But Tunisia and its Arab Spring idealism continue to endure. The nation is certainly not without difficulties and it nearly succumbed to the same problems that doomed Egypt. How was Tunisia able to navigate this mind field when everyone else failed? A leading explanation is Tunisia’s peaceful transition from one government to another, despite its political and social chaos.

Ultimately, though, people’s patience is not infinite and new polls suggest concerns over the political process, the economy, and national security may threaten the long-term success of democracy in Tunisia and the Arab Spring in general. But if Tunisia can solve these problems it will be a testament to a movement that believed that democracy is possible in the Islamic world.

(Source / 14.04.2016)

New report: Palestinian children in Israeli military detention experience violence, coerced confessions

Israeli soldiers try to detain a Palestinian child in Occupied Jerusalem

Israeli soldiers try to detain a Palestinian child in Occupied Jerusalem

A new report on Palestinian children in Israeli military detention claims that prisoners as young as 12-years-old are routinely subjected to violence, coerced confessions, and solitary confinement.

‘No Way to Treat a Child’, published today by Defense for Children International – Palestine (DCIP), is based on the testimonies of more than 400 Palestinian children detained by Israeli forces between January 2012 and December 2015.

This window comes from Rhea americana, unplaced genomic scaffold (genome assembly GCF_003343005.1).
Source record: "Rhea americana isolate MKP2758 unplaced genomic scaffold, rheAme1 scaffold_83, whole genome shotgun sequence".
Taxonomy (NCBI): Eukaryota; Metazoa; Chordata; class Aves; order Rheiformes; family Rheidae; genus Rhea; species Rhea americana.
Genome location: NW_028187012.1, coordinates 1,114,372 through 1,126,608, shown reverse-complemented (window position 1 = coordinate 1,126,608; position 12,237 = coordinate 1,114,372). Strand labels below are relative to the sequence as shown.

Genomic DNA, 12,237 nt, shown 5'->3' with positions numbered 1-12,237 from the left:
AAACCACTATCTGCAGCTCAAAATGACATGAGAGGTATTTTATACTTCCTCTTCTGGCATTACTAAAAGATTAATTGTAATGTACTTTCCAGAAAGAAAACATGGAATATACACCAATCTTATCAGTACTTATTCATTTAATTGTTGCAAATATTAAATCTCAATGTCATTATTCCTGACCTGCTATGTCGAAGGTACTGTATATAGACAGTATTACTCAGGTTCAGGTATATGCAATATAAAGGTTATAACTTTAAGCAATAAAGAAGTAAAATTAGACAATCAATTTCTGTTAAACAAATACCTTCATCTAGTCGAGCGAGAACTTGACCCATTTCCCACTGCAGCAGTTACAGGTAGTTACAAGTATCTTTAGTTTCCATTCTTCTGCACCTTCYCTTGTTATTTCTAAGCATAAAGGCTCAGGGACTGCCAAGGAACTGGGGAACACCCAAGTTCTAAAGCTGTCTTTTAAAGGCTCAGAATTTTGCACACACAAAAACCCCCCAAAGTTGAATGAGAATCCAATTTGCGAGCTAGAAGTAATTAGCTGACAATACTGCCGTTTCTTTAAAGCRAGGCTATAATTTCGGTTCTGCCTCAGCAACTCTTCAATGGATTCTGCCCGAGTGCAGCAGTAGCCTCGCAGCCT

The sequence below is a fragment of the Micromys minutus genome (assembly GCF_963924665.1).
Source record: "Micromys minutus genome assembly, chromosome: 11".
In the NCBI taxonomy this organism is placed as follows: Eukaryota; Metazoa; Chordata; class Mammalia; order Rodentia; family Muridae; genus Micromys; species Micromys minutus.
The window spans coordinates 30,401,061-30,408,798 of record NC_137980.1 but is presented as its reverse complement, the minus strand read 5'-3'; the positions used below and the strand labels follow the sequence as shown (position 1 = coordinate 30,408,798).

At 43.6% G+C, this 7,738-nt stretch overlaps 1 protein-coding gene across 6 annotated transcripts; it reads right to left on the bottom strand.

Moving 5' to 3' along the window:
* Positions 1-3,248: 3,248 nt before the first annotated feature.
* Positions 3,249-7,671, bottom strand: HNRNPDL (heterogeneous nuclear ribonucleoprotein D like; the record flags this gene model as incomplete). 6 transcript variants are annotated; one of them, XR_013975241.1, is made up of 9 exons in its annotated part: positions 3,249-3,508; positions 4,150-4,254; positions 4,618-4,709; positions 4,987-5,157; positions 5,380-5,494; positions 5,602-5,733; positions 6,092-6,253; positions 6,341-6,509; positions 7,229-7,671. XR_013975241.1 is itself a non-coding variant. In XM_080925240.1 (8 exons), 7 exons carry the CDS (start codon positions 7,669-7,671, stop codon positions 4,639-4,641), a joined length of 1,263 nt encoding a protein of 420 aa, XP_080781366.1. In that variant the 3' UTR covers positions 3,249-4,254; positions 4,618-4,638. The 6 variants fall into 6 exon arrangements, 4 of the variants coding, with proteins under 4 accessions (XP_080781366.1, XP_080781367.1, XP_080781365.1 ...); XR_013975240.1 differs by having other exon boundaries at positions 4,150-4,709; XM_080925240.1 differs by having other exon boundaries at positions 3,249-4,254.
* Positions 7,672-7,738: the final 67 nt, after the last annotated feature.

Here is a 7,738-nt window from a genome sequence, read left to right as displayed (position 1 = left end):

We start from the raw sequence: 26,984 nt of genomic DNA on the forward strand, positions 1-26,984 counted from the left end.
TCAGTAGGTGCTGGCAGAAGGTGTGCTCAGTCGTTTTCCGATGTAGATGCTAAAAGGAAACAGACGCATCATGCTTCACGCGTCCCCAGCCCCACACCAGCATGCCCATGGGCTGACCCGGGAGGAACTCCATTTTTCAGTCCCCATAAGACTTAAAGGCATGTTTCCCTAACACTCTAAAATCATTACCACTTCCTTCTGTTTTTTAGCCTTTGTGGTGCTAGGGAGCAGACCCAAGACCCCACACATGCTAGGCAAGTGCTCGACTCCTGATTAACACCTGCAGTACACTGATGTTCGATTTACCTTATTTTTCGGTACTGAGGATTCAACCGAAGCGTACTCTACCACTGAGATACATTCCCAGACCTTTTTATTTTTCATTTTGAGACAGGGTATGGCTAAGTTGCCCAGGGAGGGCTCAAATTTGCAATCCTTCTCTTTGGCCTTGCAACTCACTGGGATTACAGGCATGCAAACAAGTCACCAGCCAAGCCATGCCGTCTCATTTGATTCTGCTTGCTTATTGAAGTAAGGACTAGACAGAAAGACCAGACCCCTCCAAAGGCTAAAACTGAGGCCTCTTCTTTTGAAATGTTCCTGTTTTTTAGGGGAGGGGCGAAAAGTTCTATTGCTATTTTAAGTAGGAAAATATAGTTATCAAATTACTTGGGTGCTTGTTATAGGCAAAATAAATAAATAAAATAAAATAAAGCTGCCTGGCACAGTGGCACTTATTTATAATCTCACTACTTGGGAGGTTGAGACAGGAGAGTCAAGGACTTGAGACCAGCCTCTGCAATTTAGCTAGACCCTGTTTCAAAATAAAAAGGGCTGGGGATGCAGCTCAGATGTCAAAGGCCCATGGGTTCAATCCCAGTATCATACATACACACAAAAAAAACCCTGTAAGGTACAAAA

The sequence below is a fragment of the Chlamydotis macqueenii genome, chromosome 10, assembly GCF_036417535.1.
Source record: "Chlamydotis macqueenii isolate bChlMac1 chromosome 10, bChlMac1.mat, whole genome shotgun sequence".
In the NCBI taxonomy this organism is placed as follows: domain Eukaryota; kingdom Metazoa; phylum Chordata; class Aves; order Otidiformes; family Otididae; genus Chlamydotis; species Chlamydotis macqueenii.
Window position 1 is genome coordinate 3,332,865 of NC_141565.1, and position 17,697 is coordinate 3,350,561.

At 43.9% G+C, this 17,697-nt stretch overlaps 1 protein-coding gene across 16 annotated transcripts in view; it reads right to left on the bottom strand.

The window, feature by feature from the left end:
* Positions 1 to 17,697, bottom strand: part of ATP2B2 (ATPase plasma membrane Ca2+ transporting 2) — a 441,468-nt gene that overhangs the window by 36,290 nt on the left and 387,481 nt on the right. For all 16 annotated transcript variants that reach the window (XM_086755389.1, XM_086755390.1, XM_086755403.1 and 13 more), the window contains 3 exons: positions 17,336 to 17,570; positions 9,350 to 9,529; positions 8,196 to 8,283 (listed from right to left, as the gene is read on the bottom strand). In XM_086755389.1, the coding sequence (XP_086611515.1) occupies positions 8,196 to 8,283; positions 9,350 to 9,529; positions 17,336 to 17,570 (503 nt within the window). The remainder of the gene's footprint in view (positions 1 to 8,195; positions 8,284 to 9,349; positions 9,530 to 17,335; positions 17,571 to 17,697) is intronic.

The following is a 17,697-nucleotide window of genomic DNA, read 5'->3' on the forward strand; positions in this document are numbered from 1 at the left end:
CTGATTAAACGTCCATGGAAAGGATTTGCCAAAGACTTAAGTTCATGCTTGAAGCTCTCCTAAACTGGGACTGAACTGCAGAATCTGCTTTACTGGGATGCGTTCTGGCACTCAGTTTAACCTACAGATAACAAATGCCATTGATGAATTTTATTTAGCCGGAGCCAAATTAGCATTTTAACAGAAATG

According to DCIP, the affidavits are evidence of “the widespread and systematic ill-treatment of Palestinian children in the Israeli military detention system.” Three-quarters of the 429 Palestinian children detained in the West Bank during the period considered in the report “endured some form of physical violence following arrest.”

In 41.7 per cent of cases, the Israeli military arrested children from their homes in the middle of the night, while in 88.1 per cent of cases, Israeli forces arrested children without notifying parents of the reason for arrest or the location of detention. In 416 of 429 cases – 97 per cent – children had no parent present during the interrogation or access to legal counsel.

DCIP documented 66 children held in solitary confinement, for an average period of 13 days, during the reporting period. More than 90 percent of those held in solitary confinement produced a confession (a third of which were drafted in Hebrew).

According to the NGO, “many children maintain their innocence, but plead guilty as it is the fastest way to get out of the system.” Out of 295 cases that resulted in convictions, just over half of children (151) received a custodial sentence between three and 12 months.

An additional issue is the fact that Israeli authorities transfer nearly 60 per cent of Palestinian child detainees out of the Occupied Palestinian Territory (OPT) to prisons inside Israel, a violation of the Fourth Geneva Convention.

Marking the report’s publication, Khaled Quzmar, DCIP General Director, said that “recent amendments to Israeli military law have had little to no impact on the treatment of children during the first 24 to 48 hours after an arrest, when most of the abuse occurs at the hands of Israeli soldiers, police, and the security service.”

Quzmar added that, despite Israel’s obligations under international law, “year after year”, Palestinian children are “experiencing widespread, systematic, and institutionalized ill-treatment at the hands of Israeli forces.”